News indicator – for a more vibrant website experience

The bottom line: If you just want this going to work. Simply copy and paste the JavaScript code and the CSS styles to the head of your website. You just have to adjust the selector .menu-item-news in the JavaScript code and the css styles. Do not forget to fill in the placeholders of the URL in the JavaScript code.

To run JavaScript code on your website you need to insert a <script> tag. In our case we want out JavaScript code to be executed on each site of our website. Add it to the head of your website.

Check which possibilities your theme offers or get familiar with the WordPress editor tool which is accessible within you admin area.

Next, we need to write our JavaScript code which will get posts by a specific category. You going to need the ID of this category.

To get any ID in WordPress (Page, Post, Category etc.) simply find a link to it and hover over it. In most browsers you will see a full link preview on the bottom left corner. In this preview you can find an ID.

Past the following JavaScript code into your <script> tag. Replace the YOUR_DOMAIN and CATEGORY_ID with your domain and category id.

fetch('YOUR_DOMAIN/wp-json/wp/v2/posts?categories=CATEGORY_ID')
.then(response => response.json())
.then(data => {
    const latestPost = data[0];
    const postTimestamp = Date.parse(latestPost.date);
    
    const currentDate = new Date();
    const pastDateTimestamp = currentDate.setDate(currentDate.getDate() - 7);

    if(postTimestamp >= pastDateTimestamp) {
        const menuEntry = document.querySelector('.menu-item-news');
        menuEntry.classList.add('show-indicator');
    }
});
  • fetch

    This is a native JavaScript function to fetch some sort of response from and URL. Mostly this URL will point to a resource coming from an backend – like WordPress. Here we are requesting our posts filtered by a category id.

    In our case, working with the WordPress API you can see the response by just opening this URL with your browser. If you browser supports JSON or you have plugin installed the response will be formatted to be readable for you.

  • 1. then(…)

    The first call of the then method will simply transform the JSON response of the fetch method into a JavaScript object. This enables us to get information by calling object.property.

    To see which properties are available, check the response in your browser. You will see properties like id, date, content and a lot more.

  • 2. then(…)

    Here come the hot part. Within the second “then” method we are finally able to work with the data from our WordPress backend.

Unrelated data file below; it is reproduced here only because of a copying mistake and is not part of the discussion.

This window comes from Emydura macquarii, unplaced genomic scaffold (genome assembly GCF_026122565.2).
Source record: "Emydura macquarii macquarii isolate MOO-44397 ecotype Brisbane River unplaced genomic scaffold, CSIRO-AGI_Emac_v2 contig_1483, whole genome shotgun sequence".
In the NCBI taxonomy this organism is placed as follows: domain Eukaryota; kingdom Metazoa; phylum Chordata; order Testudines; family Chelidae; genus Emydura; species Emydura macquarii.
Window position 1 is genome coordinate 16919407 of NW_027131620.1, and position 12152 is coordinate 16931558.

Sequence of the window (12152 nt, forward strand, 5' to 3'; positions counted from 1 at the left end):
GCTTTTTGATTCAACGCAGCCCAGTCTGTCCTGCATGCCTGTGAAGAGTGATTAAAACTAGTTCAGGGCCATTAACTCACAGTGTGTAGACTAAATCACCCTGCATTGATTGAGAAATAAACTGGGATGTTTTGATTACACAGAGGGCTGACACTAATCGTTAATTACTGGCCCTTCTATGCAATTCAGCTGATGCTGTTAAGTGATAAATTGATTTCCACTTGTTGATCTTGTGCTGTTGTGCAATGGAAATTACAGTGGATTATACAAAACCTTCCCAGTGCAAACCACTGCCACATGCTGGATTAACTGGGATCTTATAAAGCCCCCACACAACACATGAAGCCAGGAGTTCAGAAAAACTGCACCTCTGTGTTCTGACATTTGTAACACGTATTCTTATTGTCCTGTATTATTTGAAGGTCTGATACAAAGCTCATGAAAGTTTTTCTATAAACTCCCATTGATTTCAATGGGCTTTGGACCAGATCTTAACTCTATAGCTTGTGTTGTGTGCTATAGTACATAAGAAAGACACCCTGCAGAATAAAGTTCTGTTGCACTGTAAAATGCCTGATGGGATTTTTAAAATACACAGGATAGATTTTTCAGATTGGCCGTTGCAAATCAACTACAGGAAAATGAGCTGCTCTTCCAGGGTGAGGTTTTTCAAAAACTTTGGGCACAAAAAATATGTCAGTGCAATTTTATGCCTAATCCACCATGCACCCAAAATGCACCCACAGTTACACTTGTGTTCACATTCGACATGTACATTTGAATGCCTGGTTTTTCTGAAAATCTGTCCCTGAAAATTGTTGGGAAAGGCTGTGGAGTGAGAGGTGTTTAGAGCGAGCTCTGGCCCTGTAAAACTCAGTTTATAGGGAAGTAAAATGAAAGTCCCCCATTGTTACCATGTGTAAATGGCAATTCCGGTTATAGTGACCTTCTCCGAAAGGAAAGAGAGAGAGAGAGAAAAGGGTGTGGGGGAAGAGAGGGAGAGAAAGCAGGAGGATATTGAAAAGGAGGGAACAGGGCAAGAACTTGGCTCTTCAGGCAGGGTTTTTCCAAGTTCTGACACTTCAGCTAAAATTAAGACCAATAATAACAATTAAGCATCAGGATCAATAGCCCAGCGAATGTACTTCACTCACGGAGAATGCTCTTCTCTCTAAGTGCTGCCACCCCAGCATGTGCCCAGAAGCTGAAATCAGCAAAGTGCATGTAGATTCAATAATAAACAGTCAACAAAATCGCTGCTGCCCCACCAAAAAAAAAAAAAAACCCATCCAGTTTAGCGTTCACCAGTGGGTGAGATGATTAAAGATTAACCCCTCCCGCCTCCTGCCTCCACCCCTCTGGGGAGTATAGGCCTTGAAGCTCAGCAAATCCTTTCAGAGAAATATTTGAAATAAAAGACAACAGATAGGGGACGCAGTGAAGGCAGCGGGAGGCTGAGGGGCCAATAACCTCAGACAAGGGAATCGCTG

The data is a representation of the response. In our case data holds an array / list of the posts of a specific category.

    To get the first entry, which is actually the most recent one, simply access it with data[0].

Within the second then() we implement our logic. We want to check if the latest post was posted within the latest 7 days. In that case we would like to display a nice little dot next to our menu entry “news”.

To do so we need to check two dates against each other. The first one is the one of our latest post. To get the time string we call latestPost.date. Note, we have saved the latest post in a variable called latestPost.

The second date we need is the actual date but 7 days in the past. We get that with teh following lines:

const currentDate = new Date();
const pastDateTimestamp = currentDate.setDate(currentDate.getDate() - 7);

Time to perform the actual check. With an if() {} clause we can do something if a condition is true. In our case we want to add a css class called “show-indicator” to our related menu entry “news”. Check the next lines:

if(postTimestamp >= pastDateTimestamp) {
  const menuEntry = document.querySelector('.menu-item-news');
  menuEntry.classList.add('show-indicator');
}

If the date of our latest post postTimestamp is greater or equal to the past date pastDateTimestamp then add the css class show-indicator to the menu entry.

Note: We need to work with timestamps to be able to do simple comparison operations like “>”, “<“, “=” etc.

Congratulations! At this point the most heavy part is done. Now, we just have to to the  design part. In theory you can go crazy here and display any kind of indicator you can imagine. To keep things clean and easy. We are going to display a nice little dot next to the menu entry.

You need to add the following style rules (css) to the <head> of your website as well as we did with the JavaScript code.

.show-indicator:after {
    content: '';
    width: 16px;
    height: 16px;
    position: absolute;
    background-color: green;
    border-radius: 40px;
    right: 5px;
    top: 20px
}

.menu-item-news {
    position: relative
}
These few lines of styles will bring your to the example screenshot you can see above. Now, if you have any new post which is not older than 7 days your website users will be notified about it with this nice little indicator.

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